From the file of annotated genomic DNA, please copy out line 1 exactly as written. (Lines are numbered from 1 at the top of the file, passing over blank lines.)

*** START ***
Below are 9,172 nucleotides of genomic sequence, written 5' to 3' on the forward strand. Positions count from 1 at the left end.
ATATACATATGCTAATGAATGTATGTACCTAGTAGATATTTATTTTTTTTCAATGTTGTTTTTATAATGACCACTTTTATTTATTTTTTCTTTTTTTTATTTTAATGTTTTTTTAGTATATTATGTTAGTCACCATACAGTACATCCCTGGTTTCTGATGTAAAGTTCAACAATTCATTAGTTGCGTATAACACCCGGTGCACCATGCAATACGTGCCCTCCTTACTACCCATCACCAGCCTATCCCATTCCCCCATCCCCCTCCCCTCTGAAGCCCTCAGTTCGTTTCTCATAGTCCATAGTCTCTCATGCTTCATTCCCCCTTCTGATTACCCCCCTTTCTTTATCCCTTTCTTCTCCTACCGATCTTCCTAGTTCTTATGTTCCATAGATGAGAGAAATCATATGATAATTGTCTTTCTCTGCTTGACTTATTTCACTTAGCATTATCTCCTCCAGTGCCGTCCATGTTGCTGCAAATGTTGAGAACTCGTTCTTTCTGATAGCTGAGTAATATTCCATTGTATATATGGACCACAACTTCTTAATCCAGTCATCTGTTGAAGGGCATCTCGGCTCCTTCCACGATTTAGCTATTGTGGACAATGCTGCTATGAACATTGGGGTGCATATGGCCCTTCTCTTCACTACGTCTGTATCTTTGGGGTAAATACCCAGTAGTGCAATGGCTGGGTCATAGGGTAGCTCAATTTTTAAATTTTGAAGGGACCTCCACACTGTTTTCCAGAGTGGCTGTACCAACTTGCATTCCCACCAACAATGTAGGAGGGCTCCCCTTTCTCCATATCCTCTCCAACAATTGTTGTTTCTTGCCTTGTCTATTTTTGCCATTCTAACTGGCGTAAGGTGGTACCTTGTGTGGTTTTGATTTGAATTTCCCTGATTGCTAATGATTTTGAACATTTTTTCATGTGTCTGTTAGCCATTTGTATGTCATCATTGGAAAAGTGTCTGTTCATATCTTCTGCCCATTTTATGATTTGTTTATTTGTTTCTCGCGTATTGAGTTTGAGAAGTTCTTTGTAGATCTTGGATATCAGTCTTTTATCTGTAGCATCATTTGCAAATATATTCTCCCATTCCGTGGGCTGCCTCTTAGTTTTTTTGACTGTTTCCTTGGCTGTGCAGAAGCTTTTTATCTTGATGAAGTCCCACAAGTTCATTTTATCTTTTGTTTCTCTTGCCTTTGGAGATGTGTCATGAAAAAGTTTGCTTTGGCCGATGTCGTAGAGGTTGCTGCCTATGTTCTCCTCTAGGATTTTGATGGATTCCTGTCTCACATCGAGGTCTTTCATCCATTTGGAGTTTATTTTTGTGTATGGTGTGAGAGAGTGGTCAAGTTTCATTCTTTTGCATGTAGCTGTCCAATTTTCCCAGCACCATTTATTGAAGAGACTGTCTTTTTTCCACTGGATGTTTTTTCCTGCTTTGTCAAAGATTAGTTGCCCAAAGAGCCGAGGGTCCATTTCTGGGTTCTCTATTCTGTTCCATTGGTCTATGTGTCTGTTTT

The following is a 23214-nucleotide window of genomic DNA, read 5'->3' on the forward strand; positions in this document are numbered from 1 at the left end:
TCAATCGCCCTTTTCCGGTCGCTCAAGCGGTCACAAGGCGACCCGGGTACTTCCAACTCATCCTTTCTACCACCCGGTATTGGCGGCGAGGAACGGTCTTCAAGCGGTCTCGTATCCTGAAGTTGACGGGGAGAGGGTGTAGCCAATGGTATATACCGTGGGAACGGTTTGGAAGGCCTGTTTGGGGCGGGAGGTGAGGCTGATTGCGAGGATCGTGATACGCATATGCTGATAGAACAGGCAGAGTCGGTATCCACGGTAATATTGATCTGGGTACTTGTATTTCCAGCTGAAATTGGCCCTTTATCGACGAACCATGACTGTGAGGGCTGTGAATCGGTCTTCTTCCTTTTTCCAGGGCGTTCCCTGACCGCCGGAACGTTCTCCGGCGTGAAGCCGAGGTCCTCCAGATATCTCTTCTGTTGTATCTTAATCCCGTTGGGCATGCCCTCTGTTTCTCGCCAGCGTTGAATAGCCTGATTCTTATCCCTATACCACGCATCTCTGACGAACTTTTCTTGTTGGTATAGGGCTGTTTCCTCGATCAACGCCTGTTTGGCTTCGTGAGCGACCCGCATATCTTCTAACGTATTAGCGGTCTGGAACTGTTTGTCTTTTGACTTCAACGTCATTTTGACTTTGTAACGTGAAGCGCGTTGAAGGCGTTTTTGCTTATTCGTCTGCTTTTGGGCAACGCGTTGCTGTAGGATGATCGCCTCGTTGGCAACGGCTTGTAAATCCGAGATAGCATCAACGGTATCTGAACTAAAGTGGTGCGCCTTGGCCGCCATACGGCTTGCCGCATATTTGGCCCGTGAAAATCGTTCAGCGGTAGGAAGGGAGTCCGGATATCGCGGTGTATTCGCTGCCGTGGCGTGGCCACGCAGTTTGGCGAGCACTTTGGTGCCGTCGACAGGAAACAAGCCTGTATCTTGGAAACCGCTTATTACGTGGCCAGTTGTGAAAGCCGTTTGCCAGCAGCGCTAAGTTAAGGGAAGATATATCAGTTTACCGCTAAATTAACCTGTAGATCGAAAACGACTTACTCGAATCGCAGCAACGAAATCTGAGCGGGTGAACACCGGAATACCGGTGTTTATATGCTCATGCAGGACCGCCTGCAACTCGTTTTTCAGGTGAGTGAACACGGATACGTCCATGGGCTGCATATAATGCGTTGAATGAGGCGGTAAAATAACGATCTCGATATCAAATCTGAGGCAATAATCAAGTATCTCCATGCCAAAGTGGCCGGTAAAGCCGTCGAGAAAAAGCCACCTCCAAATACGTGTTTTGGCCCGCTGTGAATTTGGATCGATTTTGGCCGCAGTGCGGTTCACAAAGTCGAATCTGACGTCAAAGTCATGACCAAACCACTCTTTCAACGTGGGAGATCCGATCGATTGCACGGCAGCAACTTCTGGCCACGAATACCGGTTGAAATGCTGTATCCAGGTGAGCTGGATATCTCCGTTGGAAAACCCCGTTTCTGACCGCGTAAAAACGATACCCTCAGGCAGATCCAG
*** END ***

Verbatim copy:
Below are 9,172 nucleotides of genomic sequence, written 5' to 3' on the forward strand. Positions count from 1 at the left end.